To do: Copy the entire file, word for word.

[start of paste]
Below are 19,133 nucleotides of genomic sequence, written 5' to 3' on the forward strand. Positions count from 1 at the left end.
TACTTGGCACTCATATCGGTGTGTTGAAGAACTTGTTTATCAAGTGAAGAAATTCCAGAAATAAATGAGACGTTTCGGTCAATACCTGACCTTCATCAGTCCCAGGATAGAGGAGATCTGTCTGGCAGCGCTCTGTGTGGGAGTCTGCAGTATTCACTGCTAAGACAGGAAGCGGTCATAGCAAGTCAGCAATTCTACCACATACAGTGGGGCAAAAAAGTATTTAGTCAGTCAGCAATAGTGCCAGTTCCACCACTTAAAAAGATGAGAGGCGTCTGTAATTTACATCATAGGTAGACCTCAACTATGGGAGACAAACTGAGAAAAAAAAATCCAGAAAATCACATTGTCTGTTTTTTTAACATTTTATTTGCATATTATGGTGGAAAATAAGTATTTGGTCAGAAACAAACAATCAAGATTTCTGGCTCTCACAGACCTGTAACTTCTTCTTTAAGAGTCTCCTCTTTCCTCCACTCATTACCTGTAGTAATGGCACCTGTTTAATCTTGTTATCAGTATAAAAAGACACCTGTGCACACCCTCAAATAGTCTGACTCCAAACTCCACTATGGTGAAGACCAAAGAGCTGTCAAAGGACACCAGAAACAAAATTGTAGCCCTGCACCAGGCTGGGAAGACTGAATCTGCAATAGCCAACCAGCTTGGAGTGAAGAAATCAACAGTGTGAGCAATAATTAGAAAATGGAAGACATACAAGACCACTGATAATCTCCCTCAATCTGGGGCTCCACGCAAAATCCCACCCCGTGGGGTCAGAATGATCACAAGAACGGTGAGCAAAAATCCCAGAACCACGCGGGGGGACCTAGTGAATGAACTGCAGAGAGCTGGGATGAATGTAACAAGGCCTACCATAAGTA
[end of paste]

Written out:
Below are 19,133 nucleotides of genomic sequence, written 5' to 3' on the forward strand. Positions count from 1 at the left end.
TACTTGGCACTCATATCGGTGTGTTGAAGAACTTGTTTATCAAGTGAAGAAATTCCAGAAATAAATGAGACGTTTCGGTCAATACCTGACCTTCATCAGTCCCAGGATAGAGGAGATCTGTCTGGCAGCGCTCTGTGTGGGAGTCTGCAGTATTCACTGCTAAGACAGGAAGCGGTCATAGCAAGTCAGCAATTCTACCACATACAGTGGGGCAAAAAAGTATTTAGTCAGTCAGCAATAGTGCCAGTTCCACCACTTAAAAAGATGAGAGGCGTCTGTAATTTACATCATAGGTAGACCTCAACTATGGGAGACAAACTGAGAAAAAAAAATCCAGAAAATCACATTGTCTGTTTTTTTAACATTTTATTTGCATATTATGGTGGAAAATAAGTATTTGGTCAGAAACAAACAATCAAGATTTCTGGCTCTCACAGACCTGTAACTTCTTCTTTAAGAGTCTCCTCTTTCCTCCACTCATTACCTGTAGTAATGGCACCTGTTTAATCTTGTTATCAGTATAAAAAGACACCTGTGCACACCCTCAAATAGTCTGACTCCAAACTCCACTATGGTGAAGACCAAAGAGCTGTCAAAGGACACCAGAAACAAAATTGTAGCCCTGCACCAGGCTGGGAAGACTGAATCTGCAATAGCCAACCAGCTTGGAGTGAAGAAATCAACAGTGTGAGCAATAATTAGAAAATGGAAGACATACAAGACCACTGATAATCTCCCTCAATCTGGGGCTCCACGCAAAATCCCACCCCGTGGGGTCAGAATGATCACAAGAACGGTGAGCAAAAATCCCAGAACCACGCGGGGGGACCTAGTGAATGAACTGCAGAGAGCTGGGATGAATGTAACAAGGCCTACCATAAGTA